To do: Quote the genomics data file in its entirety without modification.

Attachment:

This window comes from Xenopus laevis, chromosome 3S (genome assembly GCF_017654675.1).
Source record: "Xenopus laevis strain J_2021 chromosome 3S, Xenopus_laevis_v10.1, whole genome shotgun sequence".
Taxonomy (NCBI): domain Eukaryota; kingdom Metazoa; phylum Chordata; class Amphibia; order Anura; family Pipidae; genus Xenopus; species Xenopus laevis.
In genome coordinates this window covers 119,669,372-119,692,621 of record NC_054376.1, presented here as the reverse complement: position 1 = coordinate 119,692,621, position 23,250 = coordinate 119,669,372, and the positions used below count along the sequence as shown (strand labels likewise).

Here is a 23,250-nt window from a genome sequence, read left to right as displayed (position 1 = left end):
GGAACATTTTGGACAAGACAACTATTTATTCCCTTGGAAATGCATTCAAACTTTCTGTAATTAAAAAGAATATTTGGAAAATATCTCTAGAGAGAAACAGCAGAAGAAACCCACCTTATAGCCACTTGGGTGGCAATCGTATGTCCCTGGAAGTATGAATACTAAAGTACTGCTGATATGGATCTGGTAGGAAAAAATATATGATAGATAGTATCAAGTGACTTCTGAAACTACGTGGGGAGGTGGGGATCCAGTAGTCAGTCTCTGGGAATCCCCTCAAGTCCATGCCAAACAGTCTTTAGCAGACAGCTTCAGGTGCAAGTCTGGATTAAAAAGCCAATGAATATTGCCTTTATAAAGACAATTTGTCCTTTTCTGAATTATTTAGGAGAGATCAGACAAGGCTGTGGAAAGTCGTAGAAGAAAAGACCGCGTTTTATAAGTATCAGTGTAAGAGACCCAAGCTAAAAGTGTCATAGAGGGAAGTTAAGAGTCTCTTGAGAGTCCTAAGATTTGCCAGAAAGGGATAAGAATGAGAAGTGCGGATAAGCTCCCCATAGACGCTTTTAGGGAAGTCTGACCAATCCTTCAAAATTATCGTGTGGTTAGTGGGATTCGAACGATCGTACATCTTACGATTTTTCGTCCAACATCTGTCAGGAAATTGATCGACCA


This window comes from Xenopus laevis, chromosome 3S (genome assembly GCF_017654675.1).
Source record: "Xenopus laevis strain J_2021 chromosome 3S, Xenopus_laevis_v10.1, whole genome shotgun sequence".
Taxonomy (NCBI): domain Eukaryota; kingdom Metazoa; phylum Chordata; class Amphibia; order Anura; family Pipidae; genus Xenopus; species Xenopus laevis.
In genome coordinates this window covers 119,669,372-119,692,621 of record NC_054376.1, presented here as the reverse complement: position 1 = coordinate 119,692,621, position 23,250 = coordinate 119,669,372, and the positions used below count along the sequence as shown (strand labels likewise).

Here is a 23,250-nt window from a genome sequence, read left to right as displayed (position 1 = left end):
GGAACATTTTGGACAAGACAACTATTTATTCCCTTGGAAATGCATTCAAACTTTCTGTAATTAAAAAGAATATTTGGAAAATATCTCTAGAGAGAAACAGCAGAAGAAACCCACCTTATAGCCACTTGGGTGGCAATCGTATGTCCCTGGAAGTATGAATACTAAAGTACTGCTGATATGGATCTGGTAGGAAAAAATATATGATAGATAGTATCAAGTGACTTCTGAAACTACGTGGGGAGGTGGGGATCCAGTAGTCAGTCTCTGGGAATCCCCTCAAGTCCATGCCAAACAGTCTTTAGCAGACAGCTTCAGGTGCAAGTCTGGATTAAAAAGCCAATGAATATTGCCTTTATAAAGACAATTTGTCCTTTTCTGAATTATTTAGGAGAGATCAGACAAGGCTGTGGAAAGTCGTAGAAGAAAAGACCGCGTTTTATAAGTATCAGTGTAAGAGACCCAAGCTAAAAGTGTCATAGAGGGAAGTTAAGAGTCTCTTGAGAGTCCTAAGATTTGCCAGAAAGGGATAAGAATGAGAAGTGCGGATAAGCTCCCCATAGACGCTTTTAGGGAAGTCTGACCAATCCTTCAAAATTATCGTGTGGTTAGTGGGATTCGAACGATCGTACATCTTACGATTTTTCGTCCAACATCTGTCAGGAAATTGATCGACCA